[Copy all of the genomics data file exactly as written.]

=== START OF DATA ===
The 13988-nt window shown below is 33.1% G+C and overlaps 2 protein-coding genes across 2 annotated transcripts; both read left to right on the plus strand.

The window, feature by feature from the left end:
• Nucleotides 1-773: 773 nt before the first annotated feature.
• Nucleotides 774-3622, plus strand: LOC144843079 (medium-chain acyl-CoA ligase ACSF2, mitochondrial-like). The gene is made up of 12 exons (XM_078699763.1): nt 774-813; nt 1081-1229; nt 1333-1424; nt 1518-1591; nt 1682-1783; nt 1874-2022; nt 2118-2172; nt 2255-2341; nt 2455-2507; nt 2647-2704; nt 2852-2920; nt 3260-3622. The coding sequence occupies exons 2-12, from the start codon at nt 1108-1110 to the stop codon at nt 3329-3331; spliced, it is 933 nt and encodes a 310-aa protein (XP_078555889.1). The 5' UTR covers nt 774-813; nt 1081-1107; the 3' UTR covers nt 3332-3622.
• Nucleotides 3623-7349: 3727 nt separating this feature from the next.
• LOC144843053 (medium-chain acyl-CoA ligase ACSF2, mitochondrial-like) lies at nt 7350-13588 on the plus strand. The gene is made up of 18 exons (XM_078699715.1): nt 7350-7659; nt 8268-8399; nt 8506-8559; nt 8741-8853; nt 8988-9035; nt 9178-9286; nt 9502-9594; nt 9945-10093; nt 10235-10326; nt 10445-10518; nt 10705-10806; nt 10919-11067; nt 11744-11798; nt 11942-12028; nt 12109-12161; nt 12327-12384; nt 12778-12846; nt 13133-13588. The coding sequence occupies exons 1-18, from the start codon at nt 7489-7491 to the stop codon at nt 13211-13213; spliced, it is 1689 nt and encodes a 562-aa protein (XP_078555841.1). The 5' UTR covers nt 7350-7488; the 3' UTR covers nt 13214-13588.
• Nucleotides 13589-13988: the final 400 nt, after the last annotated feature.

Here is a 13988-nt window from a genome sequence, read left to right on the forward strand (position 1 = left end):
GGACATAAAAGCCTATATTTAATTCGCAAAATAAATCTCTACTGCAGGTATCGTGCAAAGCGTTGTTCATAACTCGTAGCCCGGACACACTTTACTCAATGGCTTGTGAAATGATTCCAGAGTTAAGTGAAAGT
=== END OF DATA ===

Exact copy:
The 13988-nt window shown below is 33.1% G+C and overlaps 2 protein-coding genes across 2 annotated transcripts; both read left to right on the plus strand.

The window, feature by feature from the left end:
• Nucleotides 1-773: 773 nt before the first annotated feature.
• Nucleotides 774-3622, plus strand: LOC144843079 (medium-chain acyl-CoA ligase ACSF2, mitochondrial-like). The gene is made up of 12 exons (XM_078699763.1): nt 774-813; nt 1081-1229; nt 1333-1424; nt 1518-1591; nt 1682-1783; nt 1874-2022; nt 2118-2172; nt 2255-2341; nt 2455-2507; nt 2647-2704; nt 2852-2920; nt 3260-3622. The coding sequence occupies exons 2-12, from the start codon at nt 1108-1110 to the stop codon at nt 3329-3331; spliced, it is 933 nt and encodes a 310-aa protein (XP_078555889.1). The 5' UTR covers nt 774-813; nt 1081-1107; the 3' UTR covers nt 3332-3622.
• Nucleotides 3623-7349: 3727 nt separating this feature from the next.
• LOC144843053 (medium-chain acyl-CoA ligase ACSF2, mitochondrial-like) lies at nt 7350-13588 on the plus strand. The gene is made up of 18 exons (XM_078699715.1): nt 7350-7659; nt 8268-8399; nt 8506-8559; nt 8741-8853; nt 8988-9035; nt 9178-9286; nt 9502-9594; nt 9945-10093; nt 10235-10326; nt 10445-10518; nt 10705-10806; nt 10919-11067; nt 11744-11798; nt 11942-12028; nt 12109-12161; nt 12327-12384; nt 12778-12846; nt 13133-13588. The coding sequence occupies exons 1-18, from the start codon at nt 7489-7491 to the stop codon at nt 13211-13213; spliced, it is 1689 nt and encodes a 562-aa protein (XP_078555841.1). The 5' UTR covers nt 7350-7488; the 3' UTR covers nt 13214-13588.
• Nucleotides 13589-13988: the final 400 nt, after the last annotated feature.

Here is a 13988-nt window from a genome sequence, read left to right on the forward strand (position 1 = left end):
GGACATAAAAGCCTATATTTAATTCGCAAAATAAATCTCTACTGCAGGTATCGTGCAAAGCGTTGTTCATAACTCGTAGCCCGGACACACTTTACTCAATGGCTTGTGAAATGATTCCAGAGTTAAGTGAAAGT